Alexandria Rotarians were told on Tuesday, "When sovereignty is turned back to the Iraqis at 12:01 on July 1, we don't know what form of government will happen."
Those words of warning came from Virginia Senator John W. Warner (R), the featured speaker during the Rotary's regular monthly luncheon at the Radisson Old Town. "I think we've done the best that we can," he said.
Introduced by his wife Jeanne, to the overflow crowd, Warner also cautioned that when the Iraqis regain power, "We don't know if or where weapons of mass destruction might be. There could be canisters of biological and chemical weapons just in the normal stockpile of munitions."
Warner also had ominous words for the ongoing struggle in Afghanistan. "Nobody has ever brought that country under control. Great Britain and the Soviets both packed up and went home," he reminded the audience.
Warner noted, "The largest contributor to the Afghan GNP is illegal drugs. Poppies grow everywhere and they are masters at getting the drugs out of the country through mountain passes."
DRAWING ON HIS four information gathering trips to Iraq and Afghanistan, Warner praised those serving in the military today, particularly those deployed to the war zone of Iraq and Afghanistan. "You can take pride in those serving today and those who will serve tomorrow. They are all volunteers," he said.
Drawing on his own military background during World War II and the Korean Conflict, he insisted, "This generation is just as great as the World War II generation. They are serving their country and not questioning the authority that sent them to Iraq. When I look into the faces of these men and women today they are willing to go."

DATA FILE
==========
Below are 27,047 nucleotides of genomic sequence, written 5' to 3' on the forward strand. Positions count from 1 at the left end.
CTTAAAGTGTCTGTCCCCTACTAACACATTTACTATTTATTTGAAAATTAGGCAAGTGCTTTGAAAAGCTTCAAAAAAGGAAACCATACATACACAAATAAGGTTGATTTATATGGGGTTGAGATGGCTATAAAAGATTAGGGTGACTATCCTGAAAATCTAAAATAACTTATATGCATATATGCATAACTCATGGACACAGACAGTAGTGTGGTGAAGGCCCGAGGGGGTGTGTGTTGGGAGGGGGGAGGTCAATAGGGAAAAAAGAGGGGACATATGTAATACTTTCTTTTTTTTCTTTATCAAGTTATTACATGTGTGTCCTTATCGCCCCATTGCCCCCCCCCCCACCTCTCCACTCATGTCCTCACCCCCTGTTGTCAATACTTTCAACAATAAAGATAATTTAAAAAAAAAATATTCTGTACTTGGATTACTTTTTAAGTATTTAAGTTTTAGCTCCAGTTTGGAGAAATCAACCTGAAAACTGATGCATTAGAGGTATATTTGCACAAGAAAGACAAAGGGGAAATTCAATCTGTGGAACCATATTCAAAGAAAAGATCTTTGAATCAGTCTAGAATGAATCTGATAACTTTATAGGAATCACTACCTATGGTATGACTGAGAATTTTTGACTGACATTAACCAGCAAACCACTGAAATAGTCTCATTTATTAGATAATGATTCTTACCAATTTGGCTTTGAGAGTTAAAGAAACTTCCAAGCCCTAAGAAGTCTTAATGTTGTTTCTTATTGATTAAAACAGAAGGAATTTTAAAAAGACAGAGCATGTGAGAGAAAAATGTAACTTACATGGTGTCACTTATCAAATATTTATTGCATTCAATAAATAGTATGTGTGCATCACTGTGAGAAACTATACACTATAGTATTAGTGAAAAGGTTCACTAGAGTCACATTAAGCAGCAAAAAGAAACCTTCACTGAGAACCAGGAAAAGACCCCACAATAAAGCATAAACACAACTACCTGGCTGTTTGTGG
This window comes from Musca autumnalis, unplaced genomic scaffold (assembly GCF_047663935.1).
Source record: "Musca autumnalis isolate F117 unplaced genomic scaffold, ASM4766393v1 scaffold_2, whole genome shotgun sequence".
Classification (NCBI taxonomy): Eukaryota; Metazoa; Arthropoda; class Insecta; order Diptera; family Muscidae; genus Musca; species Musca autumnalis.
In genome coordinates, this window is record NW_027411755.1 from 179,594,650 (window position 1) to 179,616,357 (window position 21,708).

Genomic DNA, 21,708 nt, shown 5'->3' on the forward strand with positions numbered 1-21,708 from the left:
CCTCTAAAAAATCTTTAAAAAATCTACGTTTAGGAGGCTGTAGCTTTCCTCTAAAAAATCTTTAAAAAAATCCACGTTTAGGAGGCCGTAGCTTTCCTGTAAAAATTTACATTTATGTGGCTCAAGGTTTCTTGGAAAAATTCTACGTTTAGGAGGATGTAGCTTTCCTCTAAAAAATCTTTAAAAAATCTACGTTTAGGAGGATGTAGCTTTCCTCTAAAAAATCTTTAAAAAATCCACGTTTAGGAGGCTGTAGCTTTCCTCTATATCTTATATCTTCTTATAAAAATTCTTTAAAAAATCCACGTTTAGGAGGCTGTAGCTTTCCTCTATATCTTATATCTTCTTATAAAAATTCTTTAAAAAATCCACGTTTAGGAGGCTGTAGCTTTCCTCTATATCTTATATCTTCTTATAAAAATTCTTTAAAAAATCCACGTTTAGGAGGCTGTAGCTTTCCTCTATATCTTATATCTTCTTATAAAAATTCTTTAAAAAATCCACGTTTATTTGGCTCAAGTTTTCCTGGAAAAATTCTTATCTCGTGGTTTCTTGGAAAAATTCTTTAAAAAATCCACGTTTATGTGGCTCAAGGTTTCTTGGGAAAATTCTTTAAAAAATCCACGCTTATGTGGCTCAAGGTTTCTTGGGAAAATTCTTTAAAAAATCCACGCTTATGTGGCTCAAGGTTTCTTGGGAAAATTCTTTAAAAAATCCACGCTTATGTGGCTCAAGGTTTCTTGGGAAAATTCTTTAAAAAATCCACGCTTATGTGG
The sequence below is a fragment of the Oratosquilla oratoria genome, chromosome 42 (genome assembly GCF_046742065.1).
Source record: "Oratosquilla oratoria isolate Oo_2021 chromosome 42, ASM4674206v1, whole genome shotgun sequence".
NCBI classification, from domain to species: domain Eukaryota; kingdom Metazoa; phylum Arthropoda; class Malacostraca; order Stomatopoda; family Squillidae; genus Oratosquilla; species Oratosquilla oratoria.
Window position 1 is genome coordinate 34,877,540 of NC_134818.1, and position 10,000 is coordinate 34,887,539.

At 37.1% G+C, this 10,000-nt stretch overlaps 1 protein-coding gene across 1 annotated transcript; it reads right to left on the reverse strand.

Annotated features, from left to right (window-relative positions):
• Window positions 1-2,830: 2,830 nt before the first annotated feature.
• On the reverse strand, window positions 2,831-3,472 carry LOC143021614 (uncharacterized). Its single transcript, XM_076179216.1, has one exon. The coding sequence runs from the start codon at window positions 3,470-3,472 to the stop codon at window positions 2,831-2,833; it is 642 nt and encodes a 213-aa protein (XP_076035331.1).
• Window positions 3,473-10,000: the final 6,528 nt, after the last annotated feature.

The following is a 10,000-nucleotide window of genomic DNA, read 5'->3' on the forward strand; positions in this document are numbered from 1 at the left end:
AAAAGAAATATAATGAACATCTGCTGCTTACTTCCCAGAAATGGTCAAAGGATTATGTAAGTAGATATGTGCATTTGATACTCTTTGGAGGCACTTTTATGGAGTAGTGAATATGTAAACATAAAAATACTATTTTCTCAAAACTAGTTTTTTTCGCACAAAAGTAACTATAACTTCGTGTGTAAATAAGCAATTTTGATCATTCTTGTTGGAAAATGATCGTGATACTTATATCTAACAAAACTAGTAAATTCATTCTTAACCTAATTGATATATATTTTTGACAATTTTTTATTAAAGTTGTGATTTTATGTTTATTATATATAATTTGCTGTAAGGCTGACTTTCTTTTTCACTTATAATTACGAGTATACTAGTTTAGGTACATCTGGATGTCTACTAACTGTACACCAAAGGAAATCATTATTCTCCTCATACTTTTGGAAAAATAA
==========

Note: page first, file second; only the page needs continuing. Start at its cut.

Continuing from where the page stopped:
But, he noted, "Today's Army is made up of family. The decision to stay in the military is made around the family dining table."
The other primary difference between today's military demands in the war on terrorism and World War II according to Warner is, "In World War II we knew exactly who the enemy was. In today's war on terrorism there is little if any identification of the enemy."
Warner insisted, "We must be prepared to protect ourselves from any future challenges from terrorists. We [Senators] get regular briefings on emergency preparations for this entire region. As an example, we don't know if private aircraft will be permitted to use National Airport ever again."
During the question and answer period, Warner made two additional points:
*North Korea is probably the most difficult situation in that region of the world facing both us and other nations. They have the ability to create nuclear weapons and yet, the quality of life for their people is extremely poor.
*Communications within our government prior to 9/11 was "far from adequate." The tradition of having the FBI responsible for security at home and the military and CIA responsible for foreign security caused an information gap, according to Warner.